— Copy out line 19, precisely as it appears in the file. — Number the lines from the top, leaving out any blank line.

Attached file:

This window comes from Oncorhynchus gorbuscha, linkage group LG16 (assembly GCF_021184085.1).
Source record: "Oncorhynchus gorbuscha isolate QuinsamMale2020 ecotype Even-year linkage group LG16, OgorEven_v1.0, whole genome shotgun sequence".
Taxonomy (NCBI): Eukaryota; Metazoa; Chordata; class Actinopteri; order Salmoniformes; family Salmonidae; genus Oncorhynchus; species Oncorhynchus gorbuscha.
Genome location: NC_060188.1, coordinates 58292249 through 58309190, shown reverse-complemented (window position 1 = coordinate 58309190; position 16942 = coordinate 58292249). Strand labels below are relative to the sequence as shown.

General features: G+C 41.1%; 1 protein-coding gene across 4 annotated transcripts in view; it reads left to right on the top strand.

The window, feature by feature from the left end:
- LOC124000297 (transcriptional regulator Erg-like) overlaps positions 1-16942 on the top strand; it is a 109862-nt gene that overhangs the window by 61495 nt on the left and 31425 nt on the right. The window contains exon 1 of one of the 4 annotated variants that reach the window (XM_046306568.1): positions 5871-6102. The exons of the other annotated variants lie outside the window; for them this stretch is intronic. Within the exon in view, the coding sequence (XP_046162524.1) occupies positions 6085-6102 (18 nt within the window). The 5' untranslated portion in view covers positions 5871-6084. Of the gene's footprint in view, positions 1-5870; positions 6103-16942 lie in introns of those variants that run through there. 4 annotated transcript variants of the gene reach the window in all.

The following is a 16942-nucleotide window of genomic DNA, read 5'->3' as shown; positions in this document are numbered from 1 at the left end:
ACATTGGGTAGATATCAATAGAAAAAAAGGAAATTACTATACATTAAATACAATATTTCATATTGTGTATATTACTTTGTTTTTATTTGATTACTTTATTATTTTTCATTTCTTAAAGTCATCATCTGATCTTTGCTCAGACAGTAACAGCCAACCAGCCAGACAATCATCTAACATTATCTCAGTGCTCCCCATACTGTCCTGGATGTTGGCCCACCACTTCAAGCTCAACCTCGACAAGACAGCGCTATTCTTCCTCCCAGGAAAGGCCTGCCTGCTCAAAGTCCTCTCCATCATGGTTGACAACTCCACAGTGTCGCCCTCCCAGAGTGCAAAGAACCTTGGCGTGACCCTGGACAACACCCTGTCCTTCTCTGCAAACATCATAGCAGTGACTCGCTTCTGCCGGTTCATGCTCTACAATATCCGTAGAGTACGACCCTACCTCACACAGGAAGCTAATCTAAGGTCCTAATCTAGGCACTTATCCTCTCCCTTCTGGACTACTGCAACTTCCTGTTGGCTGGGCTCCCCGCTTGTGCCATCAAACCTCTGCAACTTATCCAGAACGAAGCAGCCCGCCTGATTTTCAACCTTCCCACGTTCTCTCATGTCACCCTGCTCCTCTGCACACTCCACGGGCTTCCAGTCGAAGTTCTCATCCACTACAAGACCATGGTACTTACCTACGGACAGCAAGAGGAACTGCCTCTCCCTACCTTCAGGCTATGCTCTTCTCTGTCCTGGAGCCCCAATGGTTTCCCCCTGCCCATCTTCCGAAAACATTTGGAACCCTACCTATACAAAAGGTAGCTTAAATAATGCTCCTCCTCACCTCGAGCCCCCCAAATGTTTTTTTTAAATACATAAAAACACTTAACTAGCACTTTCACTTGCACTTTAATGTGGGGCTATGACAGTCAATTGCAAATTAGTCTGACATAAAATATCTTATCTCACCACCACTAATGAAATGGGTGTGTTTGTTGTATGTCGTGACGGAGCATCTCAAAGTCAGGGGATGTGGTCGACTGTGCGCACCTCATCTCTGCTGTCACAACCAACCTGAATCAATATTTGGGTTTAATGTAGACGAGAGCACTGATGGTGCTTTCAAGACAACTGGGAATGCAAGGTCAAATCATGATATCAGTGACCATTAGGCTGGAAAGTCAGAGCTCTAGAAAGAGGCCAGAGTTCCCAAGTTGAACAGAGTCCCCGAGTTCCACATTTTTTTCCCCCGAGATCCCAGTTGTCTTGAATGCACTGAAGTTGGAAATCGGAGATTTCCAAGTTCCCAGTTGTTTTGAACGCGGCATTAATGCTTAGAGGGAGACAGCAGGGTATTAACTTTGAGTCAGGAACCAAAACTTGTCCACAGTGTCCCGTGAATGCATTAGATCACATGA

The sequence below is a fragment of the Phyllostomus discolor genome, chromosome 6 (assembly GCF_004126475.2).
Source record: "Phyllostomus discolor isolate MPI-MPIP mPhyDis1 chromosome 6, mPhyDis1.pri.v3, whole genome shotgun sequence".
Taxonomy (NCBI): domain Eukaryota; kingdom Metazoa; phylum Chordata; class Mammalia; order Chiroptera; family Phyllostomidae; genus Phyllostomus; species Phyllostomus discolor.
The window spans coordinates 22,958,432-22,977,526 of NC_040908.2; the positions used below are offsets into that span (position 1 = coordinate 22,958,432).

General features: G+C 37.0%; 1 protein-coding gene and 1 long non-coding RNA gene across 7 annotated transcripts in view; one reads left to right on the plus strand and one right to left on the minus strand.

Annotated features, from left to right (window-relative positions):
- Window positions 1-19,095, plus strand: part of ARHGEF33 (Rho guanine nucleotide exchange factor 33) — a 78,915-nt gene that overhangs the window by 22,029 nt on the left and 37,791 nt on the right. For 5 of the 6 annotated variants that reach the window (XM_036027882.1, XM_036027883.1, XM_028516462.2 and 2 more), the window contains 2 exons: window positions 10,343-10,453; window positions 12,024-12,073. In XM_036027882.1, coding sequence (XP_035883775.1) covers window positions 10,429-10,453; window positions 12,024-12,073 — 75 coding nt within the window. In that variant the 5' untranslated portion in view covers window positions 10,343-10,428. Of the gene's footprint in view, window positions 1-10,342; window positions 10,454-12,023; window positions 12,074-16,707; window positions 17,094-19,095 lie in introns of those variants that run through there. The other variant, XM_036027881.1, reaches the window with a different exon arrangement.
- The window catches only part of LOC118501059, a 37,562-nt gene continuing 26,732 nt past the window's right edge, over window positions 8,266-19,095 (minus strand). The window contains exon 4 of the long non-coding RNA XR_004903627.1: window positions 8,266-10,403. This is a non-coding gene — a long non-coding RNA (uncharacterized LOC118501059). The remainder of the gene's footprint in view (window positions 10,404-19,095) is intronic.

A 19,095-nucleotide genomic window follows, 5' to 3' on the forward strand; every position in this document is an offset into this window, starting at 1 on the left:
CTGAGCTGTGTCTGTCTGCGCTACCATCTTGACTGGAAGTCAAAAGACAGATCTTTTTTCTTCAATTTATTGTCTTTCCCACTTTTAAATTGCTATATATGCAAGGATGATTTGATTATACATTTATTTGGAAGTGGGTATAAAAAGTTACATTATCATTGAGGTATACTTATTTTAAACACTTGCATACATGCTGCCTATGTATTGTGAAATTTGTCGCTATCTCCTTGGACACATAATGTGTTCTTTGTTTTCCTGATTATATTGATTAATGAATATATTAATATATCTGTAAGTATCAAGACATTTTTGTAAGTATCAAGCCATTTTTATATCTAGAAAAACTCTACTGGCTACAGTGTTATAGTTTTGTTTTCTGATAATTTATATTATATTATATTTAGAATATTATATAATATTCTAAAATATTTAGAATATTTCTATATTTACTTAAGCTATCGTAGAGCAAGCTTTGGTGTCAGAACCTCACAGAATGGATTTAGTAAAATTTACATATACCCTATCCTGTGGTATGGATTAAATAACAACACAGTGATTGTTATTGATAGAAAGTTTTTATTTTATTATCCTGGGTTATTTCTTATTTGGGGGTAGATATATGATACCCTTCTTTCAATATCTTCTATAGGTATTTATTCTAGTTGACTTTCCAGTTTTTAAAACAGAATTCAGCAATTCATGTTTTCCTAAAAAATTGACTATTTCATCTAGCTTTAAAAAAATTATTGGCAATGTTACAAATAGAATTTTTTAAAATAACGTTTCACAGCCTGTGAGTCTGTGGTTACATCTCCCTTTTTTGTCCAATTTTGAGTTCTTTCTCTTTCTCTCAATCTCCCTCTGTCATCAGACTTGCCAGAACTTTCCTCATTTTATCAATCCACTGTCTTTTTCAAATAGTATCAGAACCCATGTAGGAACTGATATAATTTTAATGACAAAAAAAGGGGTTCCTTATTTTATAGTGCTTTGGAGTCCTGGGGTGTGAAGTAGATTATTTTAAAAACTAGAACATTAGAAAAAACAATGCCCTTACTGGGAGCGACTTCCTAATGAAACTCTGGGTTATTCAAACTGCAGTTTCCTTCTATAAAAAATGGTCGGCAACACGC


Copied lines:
CTGAGCTGTGTCTGTCTGCGCTACCATCTTGACTGGAAGTCAAAAGACAGATCTTTTTTCTTCAATTTATTGTCTTTCCCACTTTTAAATTGCTATATATGCAAGGATGATTTGATTATACATTTATTTGGAAGTGGGTATAAAAAGTTACATTATCATTGAGGTATACTTATTTTAAACACTTGCATACATGCTGCCTATGTATTGTGAAATTTGTCGCTATCTCCTTGGACACATAATGTGTTCTTTGTTTTCCTGATTATATTGATTAATGAATATATTAATATATCTGTAAGTATCAAGACATTTTTGTAAGTATCAAGCCATTTTTATATCTAGAAAAACTCTACTGGCTACAGTGTTATAGTTTTGTTTTCTGATAATTTATATTATATTATATTTAGAATATTATATAATATTCTAAAATATTTAGAATATTTCTATATTTACTTAAGCTATCGTAGAGCAAGCTTTGGTGTCAGAACCTCACAGAATGGATTTAGTAAAATTTACATATACCCTATCCTGTGGTATGGATTAAATAACAACACAGTGATTGTTATTGATAGAAAGTTTTTATTTTATTATCCTGGGTTATTTCTTATTTGGGGGTAGATATATGATACCCTTCTTTCAATATCTTCTATAGGTATTTATTCTAGTTGACTTTCCAGTTTTTAAAACAGAATTCAGCAATTCATGTTTTCCTAAAAAATTGACTATTTCATCTAGCTTTAAAAAAATTATTGGCAATGTTACAAATAGAATTTTTTAAAATAACGTTTCACAGCCTGTGAGTCTGTGGTTACATCTCCCTTTTTTGTCCAATTTTGAGTTCTTTCTCTTTCTCTCAATCTCCCTCTGTCATCAGACTTGCCAGAACTTTCCTCATTTTATCAATCCACTGTCTTTTTCAAATAGTATCAGAACCCATGTAGGAACTGATATAATTTTAATGACAAAAAAAGGGGTTCCTTATTTTATAGTGCTTTGGAGTCCTGGGGTGTGAAGTAGATTATTTTAAAAACTAGAACATTAGAAAAAACAATGCCCTTACTGGGAGCGACTTCCTAATGAAACTCTGGGTTATTCAAACTGCAGTTTCCTTCTATAAAAAATGGTCGGCAACACGC